He might be too shy for sports clubs, but perhaps you could consider a specific activity that he could take lessons in, including horse riding, which is a shared experience but not competitive? Or chess, which is competitive but tends to attract the quieter, brainier type.

Another friend takes her children to volunteer at the local nature reserve. It suits her children's temperaments, which are similar to your son's. Again, the adults there love them and children go along too, plus they learn so much valuable information about nature, team work, responsibility...

There might be a music group he could join, for example a ukelele group which would be fun and he would be learning a great skill. Music is a good skill for life. Give him guitar lessons. Everybody loves a good guitarist.

Set him up for his future, not just his present, by considering something educational that involves others, including adults, who will treat him with respect. That will be invaluable to his sense of self-worth.

Best of luck - your son sounds adorable (keep telling him how fab he is and how lucky you are) flowers

Sonia84 Wed 24-Jul-19 05:21:30

I think you’re just being rude and very unhelpful.
Rather than being empathetic and understanding you’re looking for a reason to criticise.
I do not know this child’s mother. He is my son’s friend from an older year group. They swapped numbers to keep in touch over summer.

HennyPennyHorror Wed 24-Jul-19 05:31:17

Sonia I think if you ask other people on this thread whether I've been rude and unhelpful, they will agree that I have not.

You're being very oversensitive. I wasn't criticising you....but advising. Most 7 year olds are not very reliable with phones...which is why it';s better to make contact with the parents of your child's friends.

If you go to the playground to collect him or drop him off next term, that is your opportunity to meet the parents of the children he likes...chat to them and swap numbers.

This is how most parents manage their child's social lives. The majority of 7 year olds don;t have mobile phones and those that do are poor at keeping on top of the messages or even the battery.

ColdCucumber Wed 24-Jul-19 05:37:18

I think that we can fall into the trap as parents of taking on the emotions and personalising every drama our children have. I really believe in teaching kids resilience and if that involves pushing them a bit outside their comfort zone then great.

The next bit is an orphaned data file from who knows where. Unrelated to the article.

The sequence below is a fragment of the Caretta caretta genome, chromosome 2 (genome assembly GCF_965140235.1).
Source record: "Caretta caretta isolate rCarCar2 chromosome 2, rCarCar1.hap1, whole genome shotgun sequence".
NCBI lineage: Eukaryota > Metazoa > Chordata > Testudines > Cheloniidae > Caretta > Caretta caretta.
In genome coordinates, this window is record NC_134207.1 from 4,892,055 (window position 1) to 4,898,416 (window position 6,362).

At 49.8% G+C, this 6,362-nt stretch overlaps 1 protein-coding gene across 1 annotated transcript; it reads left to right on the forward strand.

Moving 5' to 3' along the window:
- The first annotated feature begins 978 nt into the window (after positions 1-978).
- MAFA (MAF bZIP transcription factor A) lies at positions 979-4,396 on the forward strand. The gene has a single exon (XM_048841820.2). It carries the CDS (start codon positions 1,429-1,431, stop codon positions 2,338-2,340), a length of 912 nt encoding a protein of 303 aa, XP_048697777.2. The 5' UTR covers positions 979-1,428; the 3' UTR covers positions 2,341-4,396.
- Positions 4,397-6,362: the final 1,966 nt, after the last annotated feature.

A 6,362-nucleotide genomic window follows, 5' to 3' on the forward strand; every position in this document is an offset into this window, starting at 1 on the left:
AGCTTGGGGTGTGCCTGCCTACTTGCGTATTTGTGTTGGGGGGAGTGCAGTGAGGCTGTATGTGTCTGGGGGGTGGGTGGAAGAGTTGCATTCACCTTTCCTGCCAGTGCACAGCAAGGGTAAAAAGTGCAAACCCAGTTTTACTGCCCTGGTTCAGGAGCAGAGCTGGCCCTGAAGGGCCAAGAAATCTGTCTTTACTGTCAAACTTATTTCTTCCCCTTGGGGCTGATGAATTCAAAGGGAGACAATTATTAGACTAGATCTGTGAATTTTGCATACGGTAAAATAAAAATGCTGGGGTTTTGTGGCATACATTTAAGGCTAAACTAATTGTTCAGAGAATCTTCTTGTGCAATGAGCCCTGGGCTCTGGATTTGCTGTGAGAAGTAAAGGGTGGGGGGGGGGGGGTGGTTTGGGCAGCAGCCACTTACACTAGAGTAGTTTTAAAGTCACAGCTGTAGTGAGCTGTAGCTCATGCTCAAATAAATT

If he's bored or lonely then suggest ways to rectify it. So perhaps swimming classes or art groups where he's not directly having to socialise or a team sport where he'll be encouraged to take part.

I'm not sure unless the bullying is horrific that moving house for a 7 year old is wise. If it happens somewhere else then what? You need to be teaching him coping skills not reinforce that he's a victim.

My mother always told my brother he was poorly treated and gave him a poor me attitude unfortunately by constantly reaffirming all of his fears and agreeing everyone was mean and he was a victim. He's now mid 30''s and has no life skills or resilience and she still is there doing the same as when he was young.

7 is very young. Unless he has special needs or mental health issues then this can be overcome. Give him some credit and try not to take it as a wound to yourself. He'll be fine.

CarolDanvers Wed 24-Jul-19 05:44:18

Henny is totally right. I was managing my children's social lives - arranging play dates etc at that age. Even now - early teens I will nudge things along with messages to parents and offers to take them out for the day. Most kids that age, if they even have phones, run out of credit and can't/don't think to return messages. Seven year olds can not arrange their own social lives and play situations especially if they're not living in area where there's loads of kids just playing out as a matter of course.

HennyPennyHorror Wed 24-Jul-19 05:48:39

I agree with Cucumber. It sounds like you need to be more proactive in helping him with friends. I'm not being mean when I say that most 7 year olds don't have phones...it's true.

Most 7 year olds have parents who swap numbers in the playground and organise playdates.

hellodarkness Wed 24-Jul-19 05:53:20

I teach a similar age group and the children do not organise their own social lives.

Often, mum has other mum-friends that she meets up with and their dc become friends.

Or, as pp have said, you need to be proactive in chatting to other parents and making arrangements on his behalf - meet ups, playdates etc

One thing I would say, but I don't suppose you will like it, is that it is extremely unusual for a 7yo to have his own phone. It suggests a parenting style that I know many parents would want to avoid.

Sonia84 Wed 24-Jul-19 06:02:23

To be clear - I have clearly said I’ve done what I can. I’ve tried to arranged play dates, signed him up and taken him to clubs, taken him on day trips. I am doing everything I can possibly think of. I work full time and do not pick my son up from school.
I do not rely on my son to organise his own social life. It’s one example. I feel really upset about this to the point I’m not sleeping, and it’s having a big impact on my son’s confidence and self esteem. So I thought I would ask for advice from other parents who I believed would not be patronising or condescending.
Thank you to anyone who tried to help.

Sonia84 Wed 24-Jul-19 06:03:52

I’m so sorry I work full time and therefore am not like most parents. Please, make me feel worse if you can.